Western blot analysis

The treated cells were collected and lysed in ice-cold RIPA buffer (50 mM Tris-HCl, 150 mM NaCl, 1 mM ethylene glycol tetraacetic acid (EGTA), 1 mM ethylene diamine tetraacetic acid (EDTA), 20 mM NaF, 100 mM Na3VO4, 1% Nonidet P-40 (NP-40), 1% Triton X-100, 1 mM phenylmethylsulfonyl fluoride (PMSF), 10 mg/ml aprotinin and 10 mg/ml leupeptin) for 30 min. After centrifugation, protein concentration was determined by the Bradford method [21]. Cell lysates were separated by electrophoresis on 15% SDS-polyacrylamide gel (SDS-PAGE) and transferred onto PVDF membrane. After blocking with 5% bovine serum albumin (BSA) in the mixture of Tris-buffered saline and Tween-20 (TBST) for 1 h, membranes were incubated with primary antibody (diluted in 1 : 500) overnight and followed by incubation with secondary antibody (diluted in 1 : 1000) for 1 h at room temperature. Protein bands were visualized using the ECL assay kit (Beyotime, Nantong, China). The density of each band was normalized to the expression of -actin.

Caspase activity assay

Caspase activity was assessed by fluorometric assay [38]. Cells were collected and lysed in caspase assay buffer containing 50 mM Tris-HCl (pH 7.4), 1 mM EDTA, 10 mM EGTA, 10 mM digitonin and 2 mM dithiothreitol (DTT). Protein was separated by centrifugation, the concentration of which was determined as previously described [21]. An equal amount of protein from each sample was incubated with caspase-3 substrate DEVD-AFC or caspase-9 substrate LEHD-AFC for 30 min at 37°C. The caspase activity was assessed by a spectrofluorometer (Molecular Devices, CA, USA) with an excitation wavelength of 400 nm and an emission wavelength of 505 nm.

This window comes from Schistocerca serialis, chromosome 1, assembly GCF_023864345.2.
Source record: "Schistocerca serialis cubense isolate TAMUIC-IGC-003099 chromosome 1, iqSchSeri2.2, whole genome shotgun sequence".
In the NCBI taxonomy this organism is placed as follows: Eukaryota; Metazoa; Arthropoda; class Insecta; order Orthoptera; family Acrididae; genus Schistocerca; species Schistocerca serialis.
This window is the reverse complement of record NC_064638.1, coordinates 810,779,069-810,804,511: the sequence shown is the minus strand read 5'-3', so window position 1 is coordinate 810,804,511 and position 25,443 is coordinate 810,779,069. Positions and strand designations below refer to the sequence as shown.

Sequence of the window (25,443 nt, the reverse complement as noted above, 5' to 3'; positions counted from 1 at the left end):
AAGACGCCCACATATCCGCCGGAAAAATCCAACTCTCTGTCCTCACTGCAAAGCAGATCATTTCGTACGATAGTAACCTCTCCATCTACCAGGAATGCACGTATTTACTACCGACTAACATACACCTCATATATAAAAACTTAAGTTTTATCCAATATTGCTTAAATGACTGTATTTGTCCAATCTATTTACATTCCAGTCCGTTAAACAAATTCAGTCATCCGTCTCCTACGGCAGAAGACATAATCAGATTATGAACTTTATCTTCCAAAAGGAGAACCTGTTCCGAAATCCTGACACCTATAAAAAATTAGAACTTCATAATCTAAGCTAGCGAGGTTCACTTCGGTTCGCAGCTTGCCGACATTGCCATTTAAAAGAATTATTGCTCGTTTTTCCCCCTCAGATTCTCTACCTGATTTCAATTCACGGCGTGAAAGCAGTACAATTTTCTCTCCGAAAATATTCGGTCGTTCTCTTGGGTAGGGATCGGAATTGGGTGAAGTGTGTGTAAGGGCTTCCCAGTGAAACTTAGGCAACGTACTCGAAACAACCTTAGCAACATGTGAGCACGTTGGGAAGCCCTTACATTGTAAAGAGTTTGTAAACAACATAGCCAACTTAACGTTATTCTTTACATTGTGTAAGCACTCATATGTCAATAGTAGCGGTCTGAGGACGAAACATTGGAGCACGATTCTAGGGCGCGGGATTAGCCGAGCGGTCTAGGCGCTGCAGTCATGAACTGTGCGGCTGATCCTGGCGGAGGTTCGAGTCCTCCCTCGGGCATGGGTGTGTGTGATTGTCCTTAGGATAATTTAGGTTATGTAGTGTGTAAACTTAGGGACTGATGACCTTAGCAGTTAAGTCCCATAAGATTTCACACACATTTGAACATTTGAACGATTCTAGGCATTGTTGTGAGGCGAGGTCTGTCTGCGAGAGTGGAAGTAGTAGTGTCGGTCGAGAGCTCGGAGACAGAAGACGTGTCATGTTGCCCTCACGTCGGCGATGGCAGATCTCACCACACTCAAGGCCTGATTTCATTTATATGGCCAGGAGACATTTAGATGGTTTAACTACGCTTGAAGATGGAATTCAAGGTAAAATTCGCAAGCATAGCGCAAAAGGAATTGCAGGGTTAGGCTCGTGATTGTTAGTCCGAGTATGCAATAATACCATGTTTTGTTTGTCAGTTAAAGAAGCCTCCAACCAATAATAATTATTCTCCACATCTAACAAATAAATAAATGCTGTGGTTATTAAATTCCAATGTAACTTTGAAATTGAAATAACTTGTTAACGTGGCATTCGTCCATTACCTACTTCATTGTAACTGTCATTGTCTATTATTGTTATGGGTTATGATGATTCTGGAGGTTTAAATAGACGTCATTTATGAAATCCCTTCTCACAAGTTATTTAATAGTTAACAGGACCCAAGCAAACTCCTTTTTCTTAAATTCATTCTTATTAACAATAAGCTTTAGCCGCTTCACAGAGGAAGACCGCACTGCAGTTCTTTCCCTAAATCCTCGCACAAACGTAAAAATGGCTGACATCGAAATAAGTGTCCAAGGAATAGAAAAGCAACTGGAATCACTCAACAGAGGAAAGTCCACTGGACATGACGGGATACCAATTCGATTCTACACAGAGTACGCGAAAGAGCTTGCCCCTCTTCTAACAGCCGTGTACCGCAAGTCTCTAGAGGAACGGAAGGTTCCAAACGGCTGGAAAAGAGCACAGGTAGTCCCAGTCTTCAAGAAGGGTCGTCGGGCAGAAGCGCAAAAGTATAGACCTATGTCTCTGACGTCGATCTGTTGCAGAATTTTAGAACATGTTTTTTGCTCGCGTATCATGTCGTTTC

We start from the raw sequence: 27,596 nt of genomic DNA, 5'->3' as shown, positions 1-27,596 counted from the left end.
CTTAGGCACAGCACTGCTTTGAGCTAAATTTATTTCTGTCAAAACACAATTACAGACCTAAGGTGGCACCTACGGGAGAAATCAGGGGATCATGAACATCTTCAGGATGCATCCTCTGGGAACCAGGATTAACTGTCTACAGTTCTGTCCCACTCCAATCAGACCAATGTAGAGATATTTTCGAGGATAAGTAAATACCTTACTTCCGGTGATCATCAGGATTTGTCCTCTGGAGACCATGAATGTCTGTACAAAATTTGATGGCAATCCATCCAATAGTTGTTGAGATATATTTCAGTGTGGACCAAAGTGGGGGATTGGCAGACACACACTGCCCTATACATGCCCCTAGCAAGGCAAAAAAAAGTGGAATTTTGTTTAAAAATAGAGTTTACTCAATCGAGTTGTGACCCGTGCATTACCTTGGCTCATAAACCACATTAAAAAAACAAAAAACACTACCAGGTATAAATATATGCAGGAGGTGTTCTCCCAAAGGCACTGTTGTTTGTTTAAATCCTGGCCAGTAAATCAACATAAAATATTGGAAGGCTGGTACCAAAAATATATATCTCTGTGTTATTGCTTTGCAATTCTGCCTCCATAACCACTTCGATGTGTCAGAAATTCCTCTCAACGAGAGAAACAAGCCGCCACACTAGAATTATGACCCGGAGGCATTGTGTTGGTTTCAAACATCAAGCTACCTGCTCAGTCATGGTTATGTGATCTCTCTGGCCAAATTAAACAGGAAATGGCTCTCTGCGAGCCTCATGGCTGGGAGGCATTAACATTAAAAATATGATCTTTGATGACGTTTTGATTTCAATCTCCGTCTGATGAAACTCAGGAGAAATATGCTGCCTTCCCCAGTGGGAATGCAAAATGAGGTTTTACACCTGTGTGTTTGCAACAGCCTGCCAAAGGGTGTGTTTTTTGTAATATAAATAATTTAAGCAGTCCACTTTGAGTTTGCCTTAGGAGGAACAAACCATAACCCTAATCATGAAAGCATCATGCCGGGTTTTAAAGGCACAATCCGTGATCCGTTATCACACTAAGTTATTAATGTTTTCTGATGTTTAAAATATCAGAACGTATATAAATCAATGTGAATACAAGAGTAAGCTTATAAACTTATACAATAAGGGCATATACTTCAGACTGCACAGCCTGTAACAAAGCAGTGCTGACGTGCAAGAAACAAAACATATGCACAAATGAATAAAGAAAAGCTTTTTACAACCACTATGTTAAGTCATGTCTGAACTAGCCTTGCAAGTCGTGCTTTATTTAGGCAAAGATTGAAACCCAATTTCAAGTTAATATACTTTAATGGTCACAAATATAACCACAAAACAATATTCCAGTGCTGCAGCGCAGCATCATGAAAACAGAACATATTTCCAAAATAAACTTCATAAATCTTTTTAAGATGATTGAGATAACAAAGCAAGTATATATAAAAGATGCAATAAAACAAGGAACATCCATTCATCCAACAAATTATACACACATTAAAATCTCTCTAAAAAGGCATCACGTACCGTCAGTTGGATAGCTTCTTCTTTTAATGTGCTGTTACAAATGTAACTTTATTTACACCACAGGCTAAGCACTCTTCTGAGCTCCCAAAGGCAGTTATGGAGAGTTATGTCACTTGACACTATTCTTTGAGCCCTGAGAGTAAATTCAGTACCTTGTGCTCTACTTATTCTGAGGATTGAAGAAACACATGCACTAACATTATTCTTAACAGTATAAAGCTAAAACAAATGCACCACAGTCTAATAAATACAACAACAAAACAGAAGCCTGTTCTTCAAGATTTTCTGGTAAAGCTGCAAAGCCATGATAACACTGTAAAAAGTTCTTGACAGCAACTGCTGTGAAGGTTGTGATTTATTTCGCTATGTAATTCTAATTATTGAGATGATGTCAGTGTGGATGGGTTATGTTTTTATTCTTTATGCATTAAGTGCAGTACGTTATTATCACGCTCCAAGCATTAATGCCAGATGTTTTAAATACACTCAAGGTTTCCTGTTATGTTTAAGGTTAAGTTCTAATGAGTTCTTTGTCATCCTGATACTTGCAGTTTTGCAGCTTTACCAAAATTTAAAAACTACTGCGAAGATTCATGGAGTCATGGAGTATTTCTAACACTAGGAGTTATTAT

Statistical analysis

Biostatistical analyses were conducted with the Prism 5.0 and SPSS 16.0 software packages. Data were represented as mean ± SEM. Comparisons between experimental and control groups were performed by one-way ANOVA and differences were considered to be statistically significant when p value was less than 0.05.

Results

CNTF induces JAK2/STAT3 activation in Aβ1-42-treated SH-SY5Y cells

It is known that CNTF prevents neuronal cell death and facilitates axonal regeneration after nerve injury directly via activating the JAK2/STAT3 signaling pathway [28]. To test whether JAK2/STAT3 pathway was activated by CNTF in Aβ1-42-treated human SH-SY5Y neuroblastoma cells, cells were pre-incubated with Aβ1-42 (20 µM) for 24 h and then exposed to the indicated concentrations of CNTF (0, 2, 10, 50 ng/ml) for another 2 h. As shown in Fig. 1, treatment with Aβ1-42 alone could inactivate the JAK2/STAT3 pathway, whereas co-treatment with CNTF significantly stimulated the phosphorylation of JAK2 and STAT3 in a dose-dependent manner. Our data indicated that CNTF potently induced the activation of the JAK2/STAT3 pathway in Aβ1-42-treated human SH-SY5Y neuroblastoma cells.